Connecting American Indian Genealogies and Genetics
It was among the first books to connect the dots between DNA haplotypes and historical Cherokee lines, definitively demonstrating how the Cherokee had a far different origin from other indigenous peoples of North America. Now, the second volume of Cherokee DNA Studies, subtitled “More Real People Who Proved the Geneticists Wrong,” and masterfully narrated like the first by Pete Ferrand, is available as a download from ACX and Panther’s Lodge Publishers. The cost is $19.95, a savings of $5.00 over the list price on Audible, Amazon’s online audiobook store. Total listening time is more than 10 hours.
Phase III of DNA Consultants’ Cherokee DNA Studies proved that many of the new Cherokee mitochondrial lines—as well as most of early eastern North American Indian types—originated in the Old World in seaborne colonization, not as migrations across a hypothetical Bering land-bridge. Both Cherokee DNA Studies I and 2 were compiled and written by Donald N. and Teresa A. Yates and are available in print, epub, pdf and audiobook form.
The second volume (whose introduction can be listened to in its entirety as a sample of the audiobook) covers the following subjects in Cherokee history: why some Cherokee descendants get matches to Armenian, Croatian and Turkish; Scandinavians, Polynesians, Phoenicians, Berbers and Egyptians (chapter 4); Constantine Rafinesque’s tribal histories; Richard Thornton’s findings on the wide variety of Indians and Old World ethnicities in the Creek Confederacy; intermarrying Jewish lines; the earliest ethnographic writings of the French about the oldest Indians in the Southeast, the Apalache; and the Finnish Connection in U5. It contains a table of haplotypes for all phases, totaling 175 participants since the project began, in 2006 (p. 58). Notable are U (22%), T (18%), H (17%) and J (10%).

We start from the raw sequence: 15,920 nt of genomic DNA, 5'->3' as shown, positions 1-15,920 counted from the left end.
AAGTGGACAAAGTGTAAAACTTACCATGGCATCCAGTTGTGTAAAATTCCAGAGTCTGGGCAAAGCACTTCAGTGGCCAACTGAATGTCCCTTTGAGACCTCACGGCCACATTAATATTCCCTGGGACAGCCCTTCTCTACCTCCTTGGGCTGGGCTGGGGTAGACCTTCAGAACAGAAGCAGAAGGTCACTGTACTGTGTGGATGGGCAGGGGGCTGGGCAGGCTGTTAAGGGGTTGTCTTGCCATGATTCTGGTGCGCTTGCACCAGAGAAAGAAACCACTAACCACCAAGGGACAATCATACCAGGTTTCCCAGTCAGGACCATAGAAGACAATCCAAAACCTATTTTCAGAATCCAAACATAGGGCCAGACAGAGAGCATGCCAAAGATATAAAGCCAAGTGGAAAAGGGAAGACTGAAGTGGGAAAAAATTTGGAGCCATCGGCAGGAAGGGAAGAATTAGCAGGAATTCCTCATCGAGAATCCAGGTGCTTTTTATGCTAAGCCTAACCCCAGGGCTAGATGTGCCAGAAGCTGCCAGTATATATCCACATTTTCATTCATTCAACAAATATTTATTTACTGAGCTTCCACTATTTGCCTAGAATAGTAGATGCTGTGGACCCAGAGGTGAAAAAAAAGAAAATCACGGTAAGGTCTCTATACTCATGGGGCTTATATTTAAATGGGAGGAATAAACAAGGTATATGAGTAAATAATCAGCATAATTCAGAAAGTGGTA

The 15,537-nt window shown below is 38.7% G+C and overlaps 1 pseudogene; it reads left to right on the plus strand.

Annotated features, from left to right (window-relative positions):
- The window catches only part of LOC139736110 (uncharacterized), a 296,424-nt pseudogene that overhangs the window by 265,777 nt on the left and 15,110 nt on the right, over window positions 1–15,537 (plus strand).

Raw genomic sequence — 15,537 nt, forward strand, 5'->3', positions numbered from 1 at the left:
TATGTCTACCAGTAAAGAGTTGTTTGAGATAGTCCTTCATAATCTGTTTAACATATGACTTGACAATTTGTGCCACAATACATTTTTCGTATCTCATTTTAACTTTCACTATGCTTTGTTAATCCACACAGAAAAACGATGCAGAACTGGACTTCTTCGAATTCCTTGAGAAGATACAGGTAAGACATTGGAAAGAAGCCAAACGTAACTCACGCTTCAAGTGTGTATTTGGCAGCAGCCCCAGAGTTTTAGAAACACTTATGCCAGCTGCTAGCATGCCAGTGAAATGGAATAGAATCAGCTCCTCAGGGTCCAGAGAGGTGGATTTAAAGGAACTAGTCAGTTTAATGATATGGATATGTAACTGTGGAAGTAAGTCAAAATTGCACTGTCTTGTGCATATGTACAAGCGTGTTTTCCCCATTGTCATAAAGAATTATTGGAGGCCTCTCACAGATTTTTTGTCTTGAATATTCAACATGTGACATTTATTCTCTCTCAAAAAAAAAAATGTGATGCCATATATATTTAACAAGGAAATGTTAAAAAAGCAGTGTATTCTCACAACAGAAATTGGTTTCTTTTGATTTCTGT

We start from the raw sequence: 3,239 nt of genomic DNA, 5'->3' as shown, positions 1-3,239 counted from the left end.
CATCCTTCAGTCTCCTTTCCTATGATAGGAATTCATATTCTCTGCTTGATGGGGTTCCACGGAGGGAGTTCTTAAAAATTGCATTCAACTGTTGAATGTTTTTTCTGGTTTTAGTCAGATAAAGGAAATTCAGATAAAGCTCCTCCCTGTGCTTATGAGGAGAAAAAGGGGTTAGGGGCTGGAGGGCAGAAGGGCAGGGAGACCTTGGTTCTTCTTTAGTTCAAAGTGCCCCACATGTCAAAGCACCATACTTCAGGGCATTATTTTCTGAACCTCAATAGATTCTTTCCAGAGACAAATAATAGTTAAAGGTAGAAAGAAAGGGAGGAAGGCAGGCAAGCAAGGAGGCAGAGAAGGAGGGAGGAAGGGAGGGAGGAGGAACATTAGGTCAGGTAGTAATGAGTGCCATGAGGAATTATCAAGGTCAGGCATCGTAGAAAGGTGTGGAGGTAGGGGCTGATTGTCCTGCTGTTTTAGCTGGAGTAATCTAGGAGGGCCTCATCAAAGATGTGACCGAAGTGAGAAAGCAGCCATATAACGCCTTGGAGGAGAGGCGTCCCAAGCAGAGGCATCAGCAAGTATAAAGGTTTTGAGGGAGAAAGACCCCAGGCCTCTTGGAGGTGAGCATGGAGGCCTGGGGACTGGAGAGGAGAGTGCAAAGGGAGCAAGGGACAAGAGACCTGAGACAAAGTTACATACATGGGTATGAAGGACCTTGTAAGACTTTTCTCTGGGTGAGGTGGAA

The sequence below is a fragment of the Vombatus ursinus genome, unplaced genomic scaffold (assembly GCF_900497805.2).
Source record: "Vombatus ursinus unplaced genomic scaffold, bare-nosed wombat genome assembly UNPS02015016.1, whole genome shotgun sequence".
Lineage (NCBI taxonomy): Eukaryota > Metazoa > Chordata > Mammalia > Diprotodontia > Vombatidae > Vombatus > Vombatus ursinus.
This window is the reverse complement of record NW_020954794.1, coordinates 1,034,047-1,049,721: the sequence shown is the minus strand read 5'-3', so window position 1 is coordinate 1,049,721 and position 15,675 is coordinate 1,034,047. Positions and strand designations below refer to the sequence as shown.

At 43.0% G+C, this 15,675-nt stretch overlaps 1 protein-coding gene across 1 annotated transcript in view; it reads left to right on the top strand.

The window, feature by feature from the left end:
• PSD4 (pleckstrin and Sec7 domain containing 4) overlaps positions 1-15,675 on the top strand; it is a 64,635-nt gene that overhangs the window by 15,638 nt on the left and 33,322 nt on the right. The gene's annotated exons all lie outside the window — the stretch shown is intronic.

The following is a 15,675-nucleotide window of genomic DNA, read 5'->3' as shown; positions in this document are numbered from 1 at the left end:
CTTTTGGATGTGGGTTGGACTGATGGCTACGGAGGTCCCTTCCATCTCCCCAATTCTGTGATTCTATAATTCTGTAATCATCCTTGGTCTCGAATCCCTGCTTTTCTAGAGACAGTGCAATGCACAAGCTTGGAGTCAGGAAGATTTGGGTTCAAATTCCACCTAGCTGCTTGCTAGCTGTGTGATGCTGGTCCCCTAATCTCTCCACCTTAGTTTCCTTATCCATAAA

Some of the historical figures mentioned in the text are William Adkins I, Shawnee, whose male descendants are I2a; James Beamor, a Sephardic Jewish carpenter who immigrated to Charleston and became the first principal chief of the Cherokee at the instigation of the British, (he apparently carried the Cohen Modal Haplotype of Old Testament priests); James Adair, whose Chickasaw informant and mistress on the frontier was a Jewess; Creek Chief Brim; Richard Brigstock, a missionary of the Hospitallers Order and the earliest observer of Apalache Indians; the French author Chateaubriand who popularized the “Indian Romeo and Juliet”; Emmet Starr; Blackheaded Cooper; Nancy Ward; Eleanor Dare; Cornelius Dougherty; The Birdtail King of the Cussetas; Ostenaco; William Eubanks; Nathaniel Gist; Sequoyah; Ludovick Grant; Lydia Halfbreed; John Haywood; Charles Hicks; Issaqueena (the Carolina Pocahontas); Chief Little Turkey; Chief Black Fox; Elvis Presley; Oconostota; Dragging Canoe; Ruck Sizemore; Tecumseh; Tenskwatawa; Great Eagle; Sir Alexander Cumings; and Stand Watie. These names are just some of the thousand or more listed in the genealogies and index.
A bonus for readers is Appendix D, “Digression Containing a Summary of the Moral and Natural History of the Land of the Apalachites” (1681), an ethnological treatise by the Frenchman Charles Rochefort, with contributions on the flora and fauna of the Southeast by Edoard de Graeves, much of it translated for the first time into English. The etymologies which the French missionaries recorded from the Apalache language evince ancient Greek and are to be explained by settlements of the Sea Peoples in Bronze Age Georgia and the Caribbean.
Another valuable tangent in the book is a discussion of Rafinesque’s “Haytian Annals,” which shows that modern anthropologists discarded the New World’s oldest chronicle, composed by Taino historians and once carefully preserved by Ramón Pané, a friar hired by Columbus.
The book’s material is far-ranging—and some would say “far out.” But you can easily read it and judge for yourself from the various forms the publication has taken, including most recently the streaming audiobook. From Pete Ferrand’s warm and accessible narration you can be sure of the correct pronunciation of such difficult names as Altamaha, the river in Georgia (all-tah-mah-HAH) and Tsalagi, the time-honored tribal name (TCHOLL-ah-kee). Moreover, the footnotes, index, chronological table, data charts and other bibliography by the authors Donald and Teresa Yates are top notch as well.
Cherokee DNA Studies II: More Real People Who Proved the Geneticists Wrong (print, epub, pdf) $9.99-$45.00
Cherokee DNA Studies II: More Real People Who Proved the Geneticists Wrong (audiobook) $19.95
Cherokee DNA Studies: Real People Who Proved the Geneticists Wrong (print, pdf) $4.95-$19.95
Cherokee DNA Studies: Real People Who Proved the Geneticists Wrong (audiobook), available through Audible.com for $13.00
Donald Yates Interviewed on Israeli TV Show about Cherokee and Jewish Connections (news, April 27, 2022)
Regular and Legal Versions of Cherokee DNA Test ($159.00 – $349.00)
Cherokee DNA Update $69.00